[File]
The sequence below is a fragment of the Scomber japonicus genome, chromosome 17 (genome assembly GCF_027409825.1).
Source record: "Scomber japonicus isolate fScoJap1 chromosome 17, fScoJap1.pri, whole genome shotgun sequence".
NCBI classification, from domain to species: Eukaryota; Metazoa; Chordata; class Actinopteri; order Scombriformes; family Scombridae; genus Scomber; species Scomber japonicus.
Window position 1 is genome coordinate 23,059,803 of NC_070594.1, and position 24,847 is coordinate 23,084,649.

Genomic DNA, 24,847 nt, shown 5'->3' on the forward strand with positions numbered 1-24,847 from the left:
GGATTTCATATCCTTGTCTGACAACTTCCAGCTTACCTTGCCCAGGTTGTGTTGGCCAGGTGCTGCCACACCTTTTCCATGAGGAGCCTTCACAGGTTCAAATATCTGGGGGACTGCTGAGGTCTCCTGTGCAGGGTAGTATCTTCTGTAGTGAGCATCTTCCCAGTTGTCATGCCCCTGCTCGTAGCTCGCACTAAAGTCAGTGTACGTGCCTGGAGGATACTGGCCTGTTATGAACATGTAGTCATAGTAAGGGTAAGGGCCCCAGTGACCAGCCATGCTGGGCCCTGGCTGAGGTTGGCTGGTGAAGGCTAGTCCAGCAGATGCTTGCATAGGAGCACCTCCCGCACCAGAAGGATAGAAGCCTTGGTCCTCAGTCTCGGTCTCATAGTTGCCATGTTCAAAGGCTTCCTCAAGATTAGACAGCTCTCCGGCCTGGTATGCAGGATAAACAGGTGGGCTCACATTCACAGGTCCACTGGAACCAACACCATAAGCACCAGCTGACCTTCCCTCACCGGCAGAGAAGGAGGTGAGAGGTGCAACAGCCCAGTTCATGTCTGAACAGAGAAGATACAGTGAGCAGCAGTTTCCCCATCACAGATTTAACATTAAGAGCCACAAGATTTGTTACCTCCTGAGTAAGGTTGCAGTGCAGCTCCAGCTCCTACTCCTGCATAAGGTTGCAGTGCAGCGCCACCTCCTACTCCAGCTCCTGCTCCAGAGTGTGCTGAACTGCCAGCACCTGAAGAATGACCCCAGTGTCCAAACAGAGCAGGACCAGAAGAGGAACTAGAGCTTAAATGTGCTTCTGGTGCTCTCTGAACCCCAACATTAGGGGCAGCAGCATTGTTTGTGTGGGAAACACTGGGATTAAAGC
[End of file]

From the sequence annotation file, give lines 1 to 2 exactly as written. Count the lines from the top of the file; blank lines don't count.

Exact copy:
The sequence below is a fragment of the Scomber japonicus genome, chromosome 17 (genome assembly GCF_027409825.1).
Source record: "Scomber japonicus isolate fScoJap1 chromosome 17, fScoJap1.pri, whole genome shotgun sequence".